2. Change the way you ask for stories. Human brains are not moved by general questions. “How are you? How was your day? What’s going on?” These are the types of questions to which we respond, “Fine, good, not much.” Even more specific questions (“Tell me about your day. What meetings did you have?”) typically lead to arms-length descriptions, too general for listeners to connect with. When it comes to impact stories, we often request them with the same, general questions. “Tell us about your volunteer event. What was the most meaningful moment?” Instead, ask questions that invite the teller to put themselves at the center. Here are two recent examples that produced some of the most moving impact stories I’ve ever read:
a) A disorienting dilemma is a moment where something happens that doesn’t fit your expectations. Often, it’s a moment you find yourself thinking about later, trying to make sense of what happened and how you felt. Tell us about a disorienting dilemma you experienced while volunteering. What happened? What surprised you? What did you learn?
b) Do you think volunteering and giving (or civic engagement activities) can create empathy? Have you ever had a social impact experience that changed your view of people or issues? Tell us what happened and what you learned.
Tip#3: Make volunteering valuable. Does this one sound obvious? Despite the fact that we all seem to know volunteering is valuable, we tend to treat it like it’s a favor, a pain, an obstacle. Some companies have tried to solve this problem by paying volunteer leaders, but unfortunately, this results in a sense of “play” becoming “work.” So, if paying volunteers doesn’t make the role feel valuable, what does? Here are some effective tactics that produce highly engaged volunteer leaders:
1. Official title and role description. Provide a proper role description for Volunteer Leaders, including time commitment and expectations. We typically ask for a commitment card as well! Explain that as a recognized title at the company, employees are welcome to list their official title alongside their internal signature and on their LinkedIn profiles. Provide a downloadable signature image for use!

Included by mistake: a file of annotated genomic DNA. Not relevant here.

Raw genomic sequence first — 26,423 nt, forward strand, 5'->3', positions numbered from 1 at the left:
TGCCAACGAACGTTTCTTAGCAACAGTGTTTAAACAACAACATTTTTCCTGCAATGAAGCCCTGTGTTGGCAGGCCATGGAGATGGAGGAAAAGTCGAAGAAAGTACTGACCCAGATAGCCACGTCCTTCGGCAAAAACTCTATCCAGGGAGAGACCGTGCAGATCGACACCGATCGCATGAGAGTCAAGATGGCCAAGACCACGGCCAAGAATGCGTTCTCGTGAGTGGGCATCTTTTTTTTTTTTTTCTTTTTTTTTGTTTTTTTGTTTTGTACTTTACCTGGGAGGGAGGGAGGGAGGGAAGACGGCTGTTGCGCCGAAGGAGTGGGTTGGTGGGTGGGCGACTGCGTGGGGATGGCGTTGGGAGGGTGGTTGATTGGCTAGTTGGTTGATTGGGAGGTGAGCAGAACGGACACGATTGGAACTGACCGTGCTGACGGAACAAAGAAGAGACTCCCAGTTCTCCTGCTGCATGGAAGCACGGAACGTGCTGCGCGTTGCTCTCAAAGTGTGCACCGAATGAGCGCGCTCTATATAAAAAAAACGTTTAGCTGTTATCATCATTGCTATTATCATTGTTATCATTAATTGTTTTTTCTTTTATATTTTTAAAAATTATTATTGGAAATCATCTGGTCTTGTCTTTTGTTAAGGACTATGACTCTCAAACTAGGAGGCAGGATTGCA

2. Manager-approved development goals. Middle managers are either the greatest obstacle or the greatest catalyst to meaningful volunteer participation. Enable employees to coordinate with their managers to turn volunteering into a win-win. Provide simple templates, equipping employees to get sign-off from their managers on volunteer-related development goals. Do they want to improve their team management skills? Their virtual facilitation skills? Their project management skills? They can do it all through volunteering. Keep it casual so it aligns with HR but doesn’t get in their way.
3. Meaningful training and support. It’s no secret: corporate programs that are launched with low expectations and minimal support are perceived as low value. If everyone is accepted, commitments are not expected, meetings are not mandatory, and there is no required training – this is clearly a “nice to have” program without any real meaning or benefit. With that in mind, offer meaningful training and support to your employee volunteer leaders. This can be as simple as short videos and a simple toolkit, or as robust as live trainings, highly produced videos, and robust tools and templates. The point is, make it clear that this program matters enough to the company to merit investment.
It’s a new year and everyone wants a new start! Small changes can yield big results, so try a few of the tips above and let us know how it goes! Need ideas specific to your challenges? Reach out to our team of experts at email@example.com.